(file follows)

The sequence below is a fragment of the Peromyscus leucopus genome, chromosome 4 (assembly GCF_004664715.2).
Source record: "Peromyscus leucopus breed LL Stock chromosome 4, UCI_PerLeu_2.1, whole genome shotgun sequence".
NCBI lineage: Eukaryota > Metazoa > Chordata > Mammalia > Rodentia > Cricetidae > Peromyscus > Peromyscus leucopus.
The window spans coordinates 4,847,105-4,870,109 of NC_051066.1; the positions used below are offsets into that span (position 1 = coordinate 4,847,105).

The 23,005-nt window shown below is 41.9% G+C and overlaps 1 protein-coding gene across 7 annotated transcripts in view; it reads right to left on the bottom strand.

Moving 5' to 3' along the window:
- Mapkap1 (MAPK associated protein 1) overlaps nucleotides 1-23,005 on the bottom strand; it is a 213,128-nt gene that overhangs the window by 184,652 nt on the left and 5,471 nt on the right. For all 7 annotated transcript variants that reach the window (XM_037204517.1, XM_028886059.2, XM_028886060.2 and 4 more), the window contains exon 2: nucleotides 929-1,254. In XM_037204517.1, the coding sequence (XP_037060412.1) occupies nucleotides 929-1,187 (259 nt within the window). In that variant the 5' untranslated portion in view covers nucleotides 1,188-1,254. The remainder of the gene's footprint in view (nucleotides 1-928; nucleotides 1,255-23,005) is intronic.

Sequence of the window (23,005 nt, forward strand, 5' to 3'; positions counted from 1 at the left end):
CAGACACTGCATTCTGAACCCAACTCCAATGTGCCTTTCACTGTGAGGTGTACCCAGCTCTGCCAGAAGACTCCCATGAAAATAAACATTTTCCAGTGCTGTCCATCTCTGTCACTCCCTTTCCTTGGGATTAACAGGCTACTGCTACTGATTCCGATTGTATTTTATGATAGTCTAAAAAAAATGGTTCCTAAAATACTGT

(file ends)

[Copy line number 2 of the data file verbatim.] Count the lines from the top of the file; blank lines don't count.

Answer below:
Source record: "Peromyscus leucopus breed LL Stock chromosome 4, UCI_PerLeu_2.1, whole genome shotgun sequence".